Saint Vincent and the Grenadines has participated in several regional and international events since the start of SVGS, from local events such as the CARIFTA Caribbean Championships to the international stage at World Championships.
The SVGS sent a national team to Worlds for the first time in December 2012, when Short Course World Championships were hosted in Istanbul. The country sent six swimmers to compete, including Vincentian Olympian and incoming Howard University freshman swimmer Nikolas Sylvester.
The most recent international appearance of Saint Vincent was in Gwangju earlier this summer. Mya de Freitas, Alex Joachim and Shane Cadogan each swam two events and smashed four national records in total.
The Future for Vincentian Swimming
After almost a decade since the creation of the swimming federation, the country continues to lack infrastructure to further develop the sport. According to an article by the Vincentian from 2018, The New Democratic Party of St. Vincent planned to build a National Aquatic Centre in hopes to attract national and international competitions and to grow the sport locally. Nonetheless, no such construction has yet to begin.
“It is going to be very difficult for swimming to grow in a small country, since we only have one six-lane 25-meter pool. We think that continued focus on learn-to-swim programs combined with our small group of competitive swimmers will allow us to keep the sport alive.” -Stephen Joachim
The goal for most national teamers is to take full advantage on the opportunities given, such as attending large international competitions. “Although most of the times we get to go because of universality positions, we want to perform our best and display our country’s progress,” explains Shane Cadogan. Almost every major international swimming event has qualifying time standards swimmers must achieve to be eligible to compete. Yet, for some third world or developing countries such as St. Vincent, those standards seem unreachable. Luckily, the universality rule at global meets allows these teams to take one or sometimes two swimmers per gender to participate.
Influence on Younger Generations
Cadogan grew up in the new surge of Vincentian swimming, holding on to his dreams and earning his way to the national team. Swimming competitively since age 10, Cadogan competed at his first international meet as part of the St. Vincent’s National Team at the 2014 Commonwealth Games in Scotland when he was just 13.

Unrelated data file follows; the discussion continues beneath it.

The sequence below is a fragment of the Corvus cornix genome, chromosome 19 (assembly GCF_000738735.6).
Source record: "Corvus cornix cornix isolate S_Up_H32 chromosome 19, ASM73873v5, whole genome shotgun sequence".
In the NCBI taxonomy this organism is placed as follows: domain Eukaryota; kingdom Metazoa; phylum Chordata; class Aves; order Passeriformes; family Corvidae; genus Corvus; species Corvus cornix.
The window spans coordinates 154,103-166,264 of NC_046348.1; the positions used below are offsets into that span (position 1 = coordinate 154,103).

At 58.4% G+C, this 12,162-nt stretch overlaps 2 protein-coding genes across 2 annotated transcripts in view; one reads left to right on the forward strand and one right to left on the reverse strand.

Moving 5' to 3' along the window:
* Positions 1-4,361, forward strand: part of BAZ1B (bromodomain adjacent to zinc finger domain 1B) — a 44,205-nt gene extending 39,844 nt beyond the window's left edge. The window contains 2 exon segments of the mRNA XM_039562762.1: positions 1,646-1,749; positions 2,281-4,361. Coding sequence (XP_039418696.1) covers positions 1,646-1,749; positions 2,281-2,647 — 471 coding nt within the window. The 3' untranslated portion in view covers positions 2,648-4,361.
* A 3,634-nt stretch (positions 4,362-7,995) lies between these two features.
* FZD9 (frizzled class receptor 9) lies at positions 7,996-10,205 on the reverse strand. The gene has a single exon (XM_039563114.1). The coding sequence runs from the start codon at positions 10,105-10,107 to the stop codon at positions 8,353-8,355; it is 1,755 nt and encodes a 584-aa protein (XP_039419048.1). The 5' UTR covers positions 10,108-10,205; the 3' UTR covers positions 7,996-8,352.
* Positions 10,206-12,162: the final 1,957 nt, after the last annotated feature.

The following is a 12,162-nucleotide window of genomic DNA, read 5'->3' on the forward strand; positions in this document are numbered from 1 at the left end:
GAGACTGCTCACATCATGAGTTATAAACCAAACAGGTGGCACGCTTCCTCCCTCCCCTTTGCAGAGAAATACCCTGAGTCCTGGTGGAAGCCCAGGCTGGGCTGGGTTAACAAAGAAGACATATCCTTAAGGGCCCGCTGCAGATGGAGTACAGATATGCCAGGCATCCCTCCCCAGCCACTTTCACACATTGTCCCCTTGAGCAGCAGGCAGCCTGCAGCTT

Cadogan acknowledges the rising swimming revolution in his country and hopes to inspire the upcoming generation to go even further in the sport. “As national swimmers in such a small island, it is always heartwarming to hear coach saying younger kids mentioned they wanted to be like myself and my teammates,” he says.
Never underestimate the power of athletic identity and history to inspire younger generations to push the boundaries of what is believed to be possible. International swim stars such as Michael Phelps and Natalie Coughlin grew up with swim idols in which to aspire to and follow. In St. Vincent, the current generation of national team members are writing swim history to be the shoulders the next generation will stand on. They are the first swimmers – the pioneers – who younger kids are looking up to.
“I know we are making an impact. We didn’t have the older swimming influence when we were younger. It was a new sport, but now it is one of the many things I enjoy swimming for – to inspire our younger ‘brothers and sisters.’” -Shane Cadogan.
The country is slowly but surely moving forward in order to improve the sport’s conditions. According to Cadogan, this year was the first year national team members made the move to the States to pursue swimming at the collegiate level. A bright future seems to be looming ahead for Vincentian swimming.
-All commentaries are the opinion of the author. They do not necessarily reflect the views of Swimming World Magazine nor its staff.